Trouble in St. Hilda's is totally not an imaginary book. Really.
I had a warped childhood. I blame Enid Blyton.
* * *
Extract from Trouble in St. Hilda's, pub. 1933
* * *
As soon as Harriet and Lizzy were gone, grinning and waving from the back seat of Harriet's people's car, Tony crept to the dormitory. Luckily, it was as empty as she had hoped; the girls had all flocked outdoors, the fortunate to greet their parents, the others to help prepare for the day's performances.
Sighing with relief, she dropped to her knees beside her bed and started packing, half an eye fixed on the door. Considering her experience, Tony ought to have found packing in a hurry an easy task, but as she stuffed clothes and provisions haphazardly into her bag, her hands shook.
'Don't be a chump,' she told herself. 'This is the third time you've staged an escape, you ought to be used to it by now.'
But in her heart of hearts she knew that was not the source of her nervousness. She shook herself, and made herself face it.
She was an old hand at running away, but Azalea wasn't. Tony wasn't worried about having to manage with more than one person in the outside world, even on the scarce money she had. She could do for Azalea, and so could Azalea herself, if it came to that; for all her meekness and dithering, a sharp wit and curious sturdiness lay behind those wide, innocent brown eyes.
The question was, would Azalea let herself into the outside world in the first place? She had promised to leave with Tony, but that had been a pact made on her side in fresh terror and misery, instead of the long-boiling anger that drove Tony. Perhaps a night's measured consideration had changed Azalea's mind. She would remember the enormous row the school would kick up if they found out, and unlike Tony, she had nowhere else to go. She had grown up in St. Hilda's. It had been here that she had received the news about her parents' death . . .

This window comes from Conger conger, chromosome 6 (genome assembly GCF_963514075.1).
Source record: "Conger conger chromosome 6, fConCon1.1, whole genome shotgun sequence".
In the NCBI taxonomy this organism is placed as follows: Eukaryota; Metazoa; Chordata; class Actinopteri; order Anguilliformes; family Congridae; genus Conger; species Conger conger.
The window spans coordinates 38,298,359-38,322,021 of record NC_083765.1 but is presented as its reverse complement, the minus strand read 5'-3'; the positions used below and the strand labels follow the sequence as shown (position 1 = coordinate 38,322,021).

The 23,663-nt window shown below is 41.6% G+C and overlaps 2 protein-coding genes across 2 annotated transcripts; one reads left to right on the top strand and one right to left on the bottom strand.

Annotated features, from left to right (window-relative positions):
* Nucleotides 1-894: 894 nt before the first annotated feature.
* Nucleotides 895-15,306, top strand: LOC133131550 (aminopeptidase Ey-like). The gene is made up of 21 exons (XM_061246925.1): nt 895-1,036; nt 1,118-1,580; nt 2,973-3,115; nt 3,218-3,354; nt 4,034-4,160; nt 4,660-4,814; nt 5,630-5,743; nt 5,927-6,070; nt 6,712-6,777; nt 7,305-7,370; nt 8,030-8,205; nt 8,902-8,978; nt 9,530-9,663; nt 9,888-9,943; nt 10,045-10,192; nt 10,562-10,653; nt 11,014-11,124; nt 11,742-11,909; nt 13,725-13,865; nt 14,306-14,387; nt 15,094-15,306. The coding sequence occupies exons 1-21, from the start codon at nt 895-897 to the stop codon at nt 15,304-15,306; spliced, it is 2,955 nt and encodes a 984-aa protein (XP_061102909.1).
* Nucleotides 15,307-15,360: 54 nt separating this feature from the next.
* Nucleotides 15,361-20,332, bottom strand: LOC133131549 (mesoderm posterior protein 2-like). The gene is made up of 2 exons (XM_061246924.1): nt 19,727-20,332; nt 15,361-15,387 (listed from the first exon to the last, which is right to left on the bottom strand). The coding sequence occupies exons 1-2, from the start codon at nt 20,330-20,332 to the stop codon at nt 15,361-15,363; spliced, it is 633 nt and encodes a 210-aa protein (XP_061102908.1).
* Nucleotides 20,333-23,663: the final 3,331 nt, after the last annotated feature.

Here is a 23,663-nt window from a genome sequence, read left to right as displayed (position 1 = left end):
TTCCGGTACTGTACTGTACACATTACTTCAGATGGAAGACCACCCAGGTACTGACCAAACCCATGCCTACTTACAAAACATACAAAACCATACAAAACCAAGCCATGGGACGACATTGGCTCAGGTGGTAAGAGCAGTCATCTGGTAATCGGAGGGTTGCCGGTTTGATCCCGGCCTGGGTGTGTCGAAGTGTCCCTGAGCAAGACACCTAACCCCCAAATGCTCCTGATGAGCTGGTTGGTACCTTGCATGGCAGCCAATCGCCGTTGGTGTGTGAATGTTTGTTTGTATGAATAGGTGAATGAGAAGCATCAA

Tony remembered the flash of anger in Azalea's eyes when she had told Tony about how she had learnt about her parents, and felt somewhat comforted. After all, Azalea did have somewhere to go now. Tony would look after her. She didn't care what Mother or Daddy said; she was determined that Azalea would not go back to her beastly great-uncle's at least this hols.
In her preoccupation, Tony's attention had drifted from her surroundings. A clatter at the door alerted her just in time. She shoved her toothbrush into her bag, swung it over her shoulder and jumped up just in time to face Star Ferrars.
The Head Girl looked Tony over mockingly.
"Tony Crowley," she said. Her deep, thrilling voice, once so sweet when she spoke to Tony, was now laden with malice. Tony thought of a large predatory cat, stretching lazily in the sun. "What are you doing in dorm on half-term? Aren't your people visiting you?"
Tony flushed with anger at the jab, and at the lazy, cruel glint in the blue eyes. It steadied her voice, though her heart was hammering against her ribs.
"No, Mother and Daddy are too busy this term," she said. "Michaela Hawkins has invited me to lunch with her and her people. We're having a picnic."
It was less than likely that the adored games captain of the school should invite a third former, however gifted at swimming, to spend half-term with her, and it would be easy enough for Michaela to disprove Tony's assertion when she returned to school in the evening. It would probably cause the school to notice Tony's disappearance sooner than it would have otherwise, but knowing how much Star hated Michaela, Tony couldn't resist the lie. When she saw Star's face darken with anger, she felt fully justified.
"The great games captain!" drawled Star. "Very gracious of her to have invited the black lamb of the school along, to be sure. You must be honoured. But I suppose noblesse oblige demands it -- and of course, it's lonely at the top. I expect Michaela is finding it's harder to keep girls her age believing in her charade of the perfect schoolgirl than to dazzle a junior."
"You'd know all about that, of course," said Tony cheerfully. "Though as a matter of fact, Gabrielle Manby's coming as well. They're special friends, you know."
Star went beet-red. The effect was to decrease her beauty considerably, Tony noted with pleasure.
"You aren't going with Michaela Hawkins," said Star furiously. "As if you'd sneak around like that if you were! Do you think I'm such a duffer as to believe that? I know what you're up to."